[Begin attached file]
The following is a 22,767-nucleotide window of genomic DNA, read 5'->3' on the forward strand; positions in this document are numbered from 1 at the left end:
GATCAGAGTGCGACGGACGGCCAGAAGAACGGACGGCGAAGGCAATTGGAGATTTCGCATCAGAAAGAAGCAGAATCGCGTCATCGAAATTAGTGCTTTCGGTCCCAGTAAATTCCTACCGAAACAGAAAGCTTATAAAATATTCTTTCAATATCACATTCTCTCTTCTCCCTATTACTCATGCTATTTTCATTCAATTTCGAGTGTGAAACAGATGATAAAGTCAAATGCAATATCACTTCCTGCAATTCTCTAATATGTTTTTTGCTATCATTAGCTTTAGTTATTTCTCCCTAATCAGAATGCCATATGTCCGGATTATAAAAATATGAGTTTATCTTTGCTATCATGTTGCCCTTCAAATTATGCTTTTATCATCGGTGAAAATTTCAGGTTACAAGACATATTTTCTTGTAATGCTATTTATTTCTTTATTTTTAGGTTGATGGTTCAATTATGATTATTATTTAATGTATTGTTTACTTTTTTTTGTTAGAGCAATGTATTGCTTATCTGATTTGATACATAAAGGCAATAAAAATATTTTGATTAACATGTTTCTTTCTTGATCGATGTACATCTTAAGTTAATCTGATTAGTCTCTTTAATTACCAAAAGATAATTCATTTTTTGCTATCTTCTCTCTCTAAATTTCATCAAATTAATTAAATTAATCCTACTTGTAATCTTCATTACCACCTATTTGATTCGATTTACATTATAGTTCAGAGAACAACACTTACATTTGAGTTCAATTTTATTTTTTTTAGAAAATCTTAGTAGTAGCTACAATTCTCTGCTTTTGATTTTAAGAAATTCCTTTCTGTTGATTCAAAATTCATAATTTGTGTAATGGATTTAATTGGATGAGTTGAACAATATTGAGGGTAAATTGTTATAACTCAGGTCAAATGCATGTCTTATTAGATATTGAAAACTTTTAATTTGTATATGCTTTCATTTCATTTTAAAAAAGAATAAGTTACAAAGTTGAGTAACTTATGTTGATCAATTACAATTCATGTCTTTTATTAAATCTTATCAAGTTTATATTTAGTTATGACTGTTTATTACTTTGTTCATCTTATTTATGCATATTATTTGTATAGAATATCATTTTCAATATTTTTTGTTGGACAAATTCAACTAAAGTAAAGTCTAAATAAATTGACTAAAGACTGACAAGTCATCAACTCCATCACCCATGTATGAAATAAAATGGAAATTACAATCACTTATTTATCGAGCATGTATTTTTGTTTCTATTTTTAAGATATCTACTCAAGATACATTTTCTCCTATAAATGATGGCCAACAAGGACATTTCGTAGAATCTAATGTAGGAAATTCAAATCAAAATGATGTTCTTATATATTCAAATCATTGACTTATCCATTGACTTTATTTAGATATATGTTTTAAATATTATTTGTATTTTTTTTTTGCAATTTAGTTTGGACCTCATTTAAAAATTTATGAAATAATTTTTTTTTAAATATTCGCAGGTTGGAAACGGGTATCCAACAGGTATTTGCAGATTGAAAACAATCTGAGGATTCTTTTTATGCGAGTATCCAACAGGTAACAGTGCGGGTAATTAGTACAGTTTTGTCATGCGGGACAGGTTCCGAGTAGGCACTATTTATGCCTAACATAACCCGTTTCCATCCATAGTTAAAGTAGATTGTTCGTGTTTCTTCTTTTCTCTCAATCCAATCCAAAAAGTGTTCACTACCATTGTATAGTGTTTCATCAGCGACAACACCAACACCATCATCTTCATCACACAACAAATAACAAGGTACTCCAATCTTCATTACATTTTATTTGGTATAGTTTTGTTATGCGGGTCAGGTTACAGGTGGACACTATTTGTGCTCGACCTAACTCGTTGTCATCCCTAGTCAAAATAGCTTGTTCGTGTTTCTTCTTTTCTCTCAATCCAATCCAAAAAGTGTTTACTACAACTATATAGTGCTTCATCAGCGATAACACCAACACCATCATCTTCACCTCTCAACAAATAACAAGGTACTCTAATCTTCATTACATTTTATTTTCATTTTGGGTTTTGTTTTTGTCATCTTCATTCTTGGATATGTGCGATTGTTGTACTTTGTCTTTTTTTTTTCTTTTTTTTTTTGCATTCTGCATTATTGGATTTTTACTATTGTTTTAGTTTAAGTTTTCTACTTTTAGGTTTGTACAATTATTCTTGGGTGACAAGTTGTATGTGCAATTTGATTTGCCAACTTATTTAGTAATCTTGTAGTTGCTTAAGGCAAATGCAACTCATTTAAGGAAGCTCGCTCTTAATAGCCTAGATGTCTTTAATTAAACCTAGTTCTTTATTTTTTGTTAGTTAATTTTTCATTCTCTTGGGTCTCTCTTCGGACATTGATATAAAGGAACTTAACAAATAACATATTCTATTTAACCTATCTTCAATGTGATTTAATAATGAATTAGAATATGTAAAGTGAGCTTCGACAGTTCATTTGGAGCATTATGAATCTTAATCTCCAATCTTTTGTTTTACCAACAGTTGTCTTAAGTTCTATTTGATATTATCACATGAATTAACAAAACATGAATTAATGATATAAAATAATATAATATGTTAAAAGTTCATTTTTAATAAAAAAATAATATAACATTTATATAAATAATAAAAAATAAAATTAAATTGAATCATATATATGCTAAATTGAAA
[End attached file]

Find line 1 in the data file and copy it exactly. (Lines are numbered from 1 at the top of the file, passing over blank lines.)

The following is a 22,767-nucleotide window of genomic DNA, read 5'->3' on the forward strand; positions in this document are numbered from 1 at the left end: